Ben Badler of Baseball America reports on an age/identity scandal involving one of the more notable buscones in the Dominican Republic, who actually falsified his own son’s age in order to induce the Mariners into signing him:
A son of Enrique Soto, one of the most powerful trainers in the Dominican Republic over the last two decades, used a false age when he signed with the Mariners in 2007, according to multiple sources familiar with the case.
George Soto signed with Seattle for $700,000 in February 2007, presenting himself as a 17-year-old shortstop with a birthdate of Nov. 19, 1989. According to George Soto’s new paperwork, he was born Nov. 17, 1985, which would have made him 21 when he signed.
That’s interesting as far as these things go and will likely be cited by MLB as one of the excesses of the current system as it continues to push for an international draft. But that’s not why I’m posting this. I’m posting this because, man, I kinda feel let down.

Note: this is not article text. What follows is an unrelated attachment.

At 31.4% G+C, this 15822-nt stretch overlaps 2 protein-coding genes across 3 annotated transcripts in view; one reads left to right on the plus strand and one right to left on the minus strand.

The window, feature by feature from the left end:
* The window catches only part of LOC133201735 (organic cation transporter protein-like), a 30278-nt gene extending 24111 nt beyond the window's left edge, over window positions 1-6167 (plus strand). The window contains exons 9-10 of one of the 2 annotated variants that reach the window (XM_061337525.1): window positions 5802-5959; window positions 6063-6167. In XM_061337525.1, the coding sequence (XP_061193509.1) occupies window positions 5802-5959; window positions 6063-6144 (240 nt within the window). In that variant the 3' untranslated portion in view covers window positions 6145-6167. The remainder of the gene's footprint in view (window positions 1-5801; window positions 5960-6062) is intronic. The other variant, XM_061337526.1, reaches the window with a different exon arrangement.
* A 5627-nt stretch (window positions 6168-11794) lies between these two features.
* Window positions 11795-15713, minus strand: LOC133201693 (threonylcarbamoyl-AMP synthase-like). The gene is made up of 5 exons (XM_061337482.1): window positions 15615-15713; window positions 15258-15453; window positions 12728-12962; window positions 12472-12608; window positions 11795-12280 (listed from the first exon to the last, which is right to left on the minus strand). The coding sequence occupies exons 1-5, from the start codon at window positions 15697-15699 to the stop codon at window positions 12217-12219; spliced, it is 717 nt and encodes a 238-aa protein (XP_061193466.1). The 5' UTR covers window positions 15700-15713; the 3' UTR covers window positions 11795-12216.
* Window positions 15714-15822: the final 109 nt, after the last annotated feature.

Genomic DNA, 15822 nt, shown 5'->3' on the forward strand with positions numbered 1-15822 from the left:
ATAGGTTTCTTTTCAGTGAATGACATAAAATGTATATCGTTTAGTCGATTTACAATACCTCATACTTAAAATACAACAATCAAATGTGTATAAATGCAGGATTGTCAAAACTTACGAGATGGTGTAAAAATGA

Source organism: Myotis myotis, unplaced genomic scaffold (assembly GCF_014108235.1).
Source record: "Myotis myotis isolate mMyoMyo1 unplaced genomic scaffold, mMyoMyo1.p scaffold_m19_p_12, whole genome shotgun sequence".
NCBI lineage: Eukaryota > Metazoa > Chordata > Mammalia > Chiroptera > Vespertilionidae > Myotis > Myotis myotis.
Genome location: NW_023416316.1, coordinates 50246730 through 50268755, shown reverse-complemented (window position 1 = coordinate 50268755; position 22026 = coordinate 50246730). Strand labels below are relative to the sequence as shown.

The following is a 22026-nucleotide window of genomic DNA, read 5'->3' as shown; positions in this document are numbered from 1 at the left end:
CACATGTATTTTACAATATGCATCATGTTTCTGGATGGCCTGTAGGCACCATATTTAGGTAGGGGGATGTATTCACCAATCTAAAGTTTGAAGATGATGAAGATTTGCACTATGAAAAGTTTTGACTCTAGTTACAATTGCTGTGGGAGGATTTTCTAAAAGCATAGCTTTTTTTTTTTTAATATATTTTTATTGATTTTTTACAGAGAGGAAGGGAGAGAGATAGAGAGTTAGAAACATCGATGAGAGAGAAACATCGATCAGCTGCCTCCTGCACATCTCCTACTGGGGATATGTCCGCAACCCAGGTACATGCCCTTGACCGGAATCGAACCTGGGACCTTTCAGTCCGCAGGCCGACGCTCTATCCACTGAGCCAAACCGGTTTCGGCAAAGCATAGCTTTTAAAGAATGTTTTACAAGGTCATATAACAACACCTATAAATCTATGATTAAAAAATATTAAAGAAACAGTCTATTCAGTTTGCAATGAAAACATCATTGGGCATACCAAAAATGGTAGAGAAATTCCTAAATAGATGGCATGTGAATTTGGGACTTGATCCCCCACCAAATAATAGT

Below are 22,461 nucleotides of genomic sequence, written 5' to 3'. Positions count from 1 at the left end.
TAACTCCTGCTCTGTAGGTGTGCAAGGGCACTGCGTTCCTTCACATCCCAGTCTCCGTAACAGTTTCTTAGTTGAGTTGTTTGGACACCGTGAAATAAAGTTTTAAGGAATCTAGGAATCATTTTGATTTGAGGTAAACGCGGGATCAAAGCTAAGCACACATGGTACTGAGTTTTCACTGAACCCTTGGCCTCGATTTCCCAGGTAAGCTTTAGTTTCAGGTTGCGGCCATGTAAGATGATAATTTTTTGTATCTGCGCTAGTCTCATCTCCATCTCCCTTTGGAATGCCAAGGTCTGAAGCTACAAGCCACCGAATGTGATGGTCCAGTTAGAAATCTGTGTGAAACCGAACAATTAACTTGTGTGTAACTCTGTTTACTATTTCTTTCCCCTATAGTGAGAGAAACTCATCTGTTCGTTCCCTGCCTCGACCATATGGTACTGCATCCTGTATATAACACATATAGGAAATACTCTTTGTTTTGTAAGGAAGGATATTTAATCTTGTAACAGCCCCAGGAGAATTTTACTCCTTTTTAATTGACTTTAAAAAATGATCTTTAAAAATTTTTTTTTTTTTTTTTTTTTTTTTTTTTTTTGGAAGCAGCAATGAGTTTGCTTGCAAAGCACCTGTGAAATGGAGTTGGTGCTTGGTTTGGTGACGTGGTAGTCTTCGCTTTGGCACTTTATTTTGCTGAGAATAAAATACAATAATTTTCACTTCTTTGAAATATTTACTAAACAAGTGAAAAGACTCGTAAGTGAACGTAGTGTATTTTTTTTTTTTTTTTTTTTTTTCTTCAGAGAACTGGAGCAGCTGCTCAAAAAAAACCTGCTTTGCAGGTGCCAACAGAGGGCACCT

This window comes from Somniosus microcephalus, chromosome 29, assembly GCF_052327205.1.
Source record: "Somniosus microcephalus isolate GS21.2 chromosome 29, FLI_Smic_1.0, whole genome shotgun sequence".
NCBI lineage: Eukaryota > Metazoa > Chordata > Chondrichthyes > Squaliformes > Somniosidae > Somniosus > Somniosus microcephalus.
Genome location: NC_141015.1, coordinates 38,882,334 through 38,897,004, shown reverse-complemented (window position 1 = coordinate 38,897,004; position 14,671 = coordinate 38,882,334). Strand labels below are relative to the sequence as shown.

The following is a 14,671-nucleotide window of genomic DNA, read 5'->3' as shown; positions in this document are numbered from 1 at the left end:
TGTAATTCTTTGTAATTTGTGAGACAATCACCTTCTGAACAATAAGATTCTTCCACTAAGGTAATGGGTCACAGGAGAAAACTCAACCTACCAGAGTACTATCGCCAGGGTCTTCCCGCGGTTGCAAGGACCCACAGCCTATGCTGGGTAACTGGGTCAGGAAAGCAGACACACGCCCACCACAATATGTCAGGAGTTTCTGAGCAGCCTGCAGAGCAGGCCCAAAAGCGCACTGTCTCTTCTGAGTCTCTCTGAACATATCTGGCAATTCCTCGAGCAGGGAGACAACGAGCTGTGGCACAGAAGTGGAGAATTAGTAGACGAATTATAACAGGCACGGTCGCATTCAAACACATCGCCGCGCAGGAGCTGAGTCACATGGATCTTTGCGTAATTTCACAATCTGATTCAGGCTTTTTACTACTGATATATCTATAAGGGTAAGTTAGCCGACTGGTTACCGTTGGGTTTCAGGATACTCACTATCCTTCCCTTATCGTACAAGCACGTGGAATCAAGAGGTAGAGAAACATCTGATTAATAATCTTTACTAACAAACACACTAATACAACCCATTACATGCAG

Why? Because almost all of the baseball people on Twitter were watching this one closely for like a half hour thanks to Badler’s delicious tweet prior to posting the story:
Big baseball scandal. Stay tuned.
— Ben Badler (@BenBadler) June 13, 2012
Exciting! So exciting that it led to all kinds of fun and mostly ridiculous speculation as to what it might be. Among my favorites:
Phillies fans are actually nice and well read human beings. #baseballscandal2012
— Dash Treyhorn (@DashTreyhorn) June 13, 2012
— Phil Coke’s Brain (@PhilCokesBrain) June 13, 2012
#baseballscandal2012 Turns out dudes assume the double play, like, all the time
— Productive Outs (@ProductiveOuts) June 13, 2012
My personal theory involved either (a) Aroldis Chapman being Keyser Soze; or (b) players actually taking them two or three games at a time instead of the alleged one game at a time they so often claim.
So, yeah, I’m let down. It’s not Badler’s fault. He’s a fine reporter and on his beat this stuff with Enrique Soto is big news and is, technically, scandalous.
But I really was hoping that we were aiming higher, or lower, on this sleepy Wednesday afternoon.